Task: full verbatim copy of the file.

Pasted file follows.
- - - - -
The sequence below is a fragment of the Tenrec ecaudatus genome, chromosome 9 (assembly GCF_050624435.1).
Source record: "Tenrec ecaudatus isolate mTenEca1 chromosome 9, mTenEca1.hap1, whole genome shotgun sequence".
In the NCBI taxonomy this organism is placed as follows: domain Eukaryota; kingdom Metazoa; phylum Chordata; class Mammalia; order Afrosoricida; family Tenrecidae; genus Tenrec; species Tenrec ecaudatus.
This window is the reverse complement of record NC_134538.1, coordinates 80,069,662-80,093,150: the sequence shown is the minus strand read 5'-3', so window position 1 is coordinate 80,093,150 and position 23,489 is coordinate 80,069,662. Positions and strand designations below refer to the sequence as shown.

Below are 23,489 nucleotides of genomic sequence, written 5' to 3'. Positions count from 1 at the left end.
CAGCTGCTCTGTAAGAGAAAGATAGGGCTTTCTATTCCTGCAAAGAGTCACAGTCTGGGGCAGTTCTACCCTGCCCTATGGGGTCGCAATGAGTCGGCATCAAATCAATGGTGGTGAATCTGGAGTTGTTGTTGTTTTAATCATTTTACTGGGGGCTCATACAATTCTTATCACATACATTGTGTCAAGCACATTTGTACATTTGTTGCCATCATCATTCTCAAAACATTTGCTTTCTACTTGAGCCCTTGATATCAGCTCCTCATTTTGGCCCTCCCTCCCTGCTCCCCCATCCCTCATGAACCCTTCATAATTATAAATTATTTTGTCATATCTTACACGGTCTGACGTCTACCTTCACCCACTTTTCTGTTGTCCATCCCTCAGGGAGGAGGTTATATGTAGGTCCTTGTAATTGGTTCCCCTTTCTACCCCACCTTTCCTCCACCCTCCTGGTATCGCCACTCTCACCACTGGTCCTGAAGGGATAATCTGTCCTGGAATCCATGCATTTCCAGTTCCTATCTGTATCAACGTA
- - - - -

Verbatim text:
The sequence below is a fragment of the Tenrec ecaudatus genome, chromosome 9 (assembly GCF_050624435.1).
Source record: "Tenrec ecaudatus isolate mTenEca1 chromosome 9, mTenEca1.hap1, whole genome shotgun sequence".
In the NCBI taxonomy this organism is placed as follows: domain Eukaryota; kingdom Metazoa; phylum Chordata; class Mammalia; order Afrosoricida; family Tenrecidae; genus Tenrec; species Tenrec ecaudatus.
This window is the reverse complement of record NC_134538.1, coordinates 80,069,662-80,093,150: the sequence shown is the minus strand read 5'-3', so window position 1 is coordinate 80,093,150 and position 23,489 is coordinate 80,069,662. Positions and strand designations below refer to the sequence as shown.

Below are 23,489 nucleotides of genomic sequence, written 5' to 3'. Positions count from 1 at the left end.
CAGCTGCTCTGTAAGAGAAAGATAGGGCTTTCTATTCCTGCAAAGAGTCACAGTCTGGGGCAGTTCTACCCTGCCCTATGGGGTCGCAATGAGTCGGCATCAAATCAATGGTGGTGAATCTGGAGTTGTTGTTGTTTTAATCATTTTACTGGGGGCTCATACAATTCTTATCACATACATTGTGTCAAGCACATTTGTACATTTGTTGCCATCATCATTCTCAAAACATTTGCTTTCTACTTGAGCCCTTGATATCAGCTCCTCATTTTGGCCCTCCCTCCCTGCTCCCCCATCCCTCATGAACCCTTCATAATTATAAATTATTTTGTCATATCTTACACGGTCTGACGTCTACCTTCACCCACTTTTCTGTTGTCCATCCCTCAGGGAGGAGGTTATATGTAGGTCCTTGTAATTGGTTCCCCTTTCTACCCCACCTTTCCTCCACCCTCCTGGTATCGCCACTCTCACCACTGGTCCTGAAGGGATAATCTGTCCTGGAATCCATGCATTTCCAGTTCCTATCTGTATCAACGTA